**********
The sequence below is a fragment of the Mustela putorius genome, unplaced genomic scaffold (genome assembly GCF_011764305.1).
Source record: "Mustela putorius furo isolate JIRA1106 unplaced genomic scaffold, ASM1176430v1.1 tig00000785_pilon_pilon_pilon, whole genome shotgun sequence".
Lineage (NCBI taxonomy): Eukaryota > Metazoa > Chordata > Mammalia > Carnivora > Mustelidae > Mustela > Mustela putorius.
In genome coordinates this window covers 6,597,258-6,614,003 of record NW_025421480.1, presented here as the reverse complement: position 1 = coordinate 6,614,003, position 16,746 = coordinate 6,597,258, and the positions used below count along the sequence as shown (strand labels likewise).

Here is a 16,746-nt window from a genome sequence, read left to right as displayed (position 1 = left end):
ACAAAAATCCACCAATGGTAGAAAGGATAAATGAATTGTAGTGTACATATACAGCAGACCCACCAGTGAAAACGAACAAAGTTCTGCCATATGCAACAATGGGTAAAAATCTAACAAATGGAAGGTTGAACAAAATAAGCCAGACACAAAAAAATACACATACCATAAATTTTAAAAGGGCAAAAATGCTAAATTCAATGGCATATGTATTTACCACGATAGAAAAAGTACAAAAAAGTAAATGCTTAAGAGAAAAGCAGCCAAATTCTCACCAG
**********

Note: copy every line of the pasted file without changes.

The sequence below is a fragment of the Mustela putorius genome, unplaced genomic scaffold (genome assembly GCF_011764305.1).
Source record: "Mustela putorius furo isolate JIRA1106 unplaced genomic scaffold, ASM1176430v1.1 tig00000785_pilon_pilon_pilon, whole genome shotgun sequence".
Lineage (NCBI taxonomy): Eukaryota > Metazoa > Chordata > Mammalia > Carnivora > Mustelidae > Mustela > Mustela putorius.
In genome coordinates this window covers 6,597,258-6,614,003 of record NW_025421480.1, presented here as the reverse complement: position 1 = coordinate 6,614,003, position 16,746 = coordinate 6,597,258, and the positions used below count along the sequence as shown (strand labels likewise).

Here is a 16,746-nt window from a genome sequence, read left to right as displayed (position 1 = left end):
ACAAAAATCCACCAATGGTAGAAAGGATAAATGAATTGTAGTGTACATATACAGCAGACCCACCAGTGAAAACGAACAAAGTTCTGCCATATGCAACAATGGGTAAAAATCTAACAAATGGAAGGTTGAACAAAATAAGCCAGACACAAAAAAATACACATACCATAAATTTTAAAAGGGCAAAAATGCTAAATTCAATGGCATATGTATTTACCACGATAGAAAAAGTACAAAAAAGTAAATGCTTAAGAGAAAAGCAGCCAAATTCTCACCAG